The pressure to convert, to publicly confess that one is a Christian... she resisted it for most if not all of her life (I'm iffy on the Judge Otis period).

Love the Dorothy Allison references! I have that book too, and love it. (I even used to live near the setting of "Bastard out of Carolina")

And speaking of writers of erotica... I am not one myself, but I wrote my dissertation on the subject, should you want to check it out. An entire section of it is about the fan fiction writers linked to the show "Xena: Warrior Princess." I had great fun doing the research for that section, and getting to know many of the prolific writers. I love grassroots media!

It can be found at http://www.nutball.com.

Chris

Melanie

OK, I'm mistaken about the Christian thing. We're in agreement that Dorothy Allison is an object of worship (at least to me).

Your work sounds really interesting!

Stephanie

I use my blog as a "flat space for my thoughts" and a way to practice my writing, which seems to run to memoir and commentary. It's like "every day thoughts" on whatever the words tell me need to be said.

I'm relatively new to the blogging game (maybe 3 years now) and my boundaries have shifted as I progress and read others' experiences.

Since I'm temping to put myself through college, I work a lot of different places so I no longer name the company assigned to. I do write about my experiences but I take great care not to write about things that, should someone stumble upon it, could get me "reassigned."

I don't use names of people, not even family anymore. I use nicknames or just initials. That doesn't mean that over time, people haven't figured out who I'm writing about.

A former friend bared her rather ugly soul on her first blog and I thought how awful the people she wrote about would feel if they only knew. Well, someone sent an anonymous snail mail to one of the people she was writing about, including print outs of the offending entries, and trouble bubbled to the top. The sad thing is she didn't even bother to take responsibility or think it was due to anything she had done. She also thought she was "invisible" because to find her blog you had to know her or very specific search terms. A little naive, shall we say?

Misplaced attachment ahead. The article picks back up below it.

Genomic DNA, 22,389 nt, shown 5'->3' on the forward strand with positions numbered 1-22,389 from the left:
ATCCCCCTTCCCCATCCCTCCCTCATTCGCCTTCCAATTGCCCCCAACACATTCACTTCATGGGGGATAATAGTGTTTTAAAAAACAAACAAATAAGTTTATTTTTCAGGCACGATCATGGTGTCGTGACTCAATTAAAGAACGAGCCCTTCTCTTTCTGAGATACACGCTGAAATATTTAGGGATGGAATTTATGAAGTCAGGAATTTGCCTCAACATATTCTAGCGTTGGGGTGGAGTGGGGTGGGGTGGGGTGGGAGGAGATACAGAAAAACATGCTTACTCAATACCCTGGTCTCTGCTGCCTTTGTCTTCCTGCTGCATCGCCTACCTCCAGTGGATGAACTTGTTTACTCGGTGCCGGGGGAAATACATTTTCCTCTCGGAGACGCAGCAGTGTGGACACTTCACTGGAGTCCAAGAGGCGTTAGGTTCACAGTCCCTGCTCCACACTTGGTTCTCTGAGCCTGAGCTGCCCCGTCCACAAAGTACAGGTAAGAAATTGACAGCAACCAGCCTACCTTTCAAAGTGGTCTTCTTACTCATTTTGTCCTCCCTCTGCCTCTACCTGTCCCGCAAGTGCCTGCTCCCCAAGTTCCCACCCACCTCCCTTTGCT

I'm very aware of the "publicness" of blogging and don't say anything that I wouldn't be willing to say in person and I definitely do not write anything that would hurt someone or cause me harm.

While this may seem like I am overly cautious, I'm finding that it can be creatively interesting. It drives me to find more creative, better written ways to express what I want to say. It also drives me to get to the "essence."

GraceD

You couldn't get a more perfect speaker for this topic than Heather Armstrong. Bravo.

Maria

Due to my past life's activities --and a couple of not-so-great experiences related to revealing too much too soon-- I've been overcautious with what I share and do not share. I am honestly awed, fascinated and a little puzzled by people who really bare their souls online and are so straightforward because while I enjoy reading about their lives, I also fear for them. Then again, maybe we live too much in fear of what will happen.

Just a couple of months ago, a girl I know had a nasty row with her husband because she was blog-venting about their relationship behind his back. I guess it had never occurred to me to blog behind anyone's back myself. Or maybe I'm extremely naïve, thinking I'm hiding behind my IP number as my sole tracking identity --when I'm truly being sloppy and leaving thousands of clues behind. I would definitely love to hear more about others' experiences.

Melanie McBride

While I won't be able to attend Blogher I wish everybody the best and hope these fruitful discussions turn into productive strategies for all you cool women bloggers ;-)

carter

I am totally biased, but I just think that this is going to be a very cool event...
Best,
carter

jean

I agree this is a very important event. What is the best way to get the word out?

Elisa Camahort

Jean: we already had version 1.0 of BlogHer last month. But please sign up for our email list if you want to be informed when we announce BlogHer '06.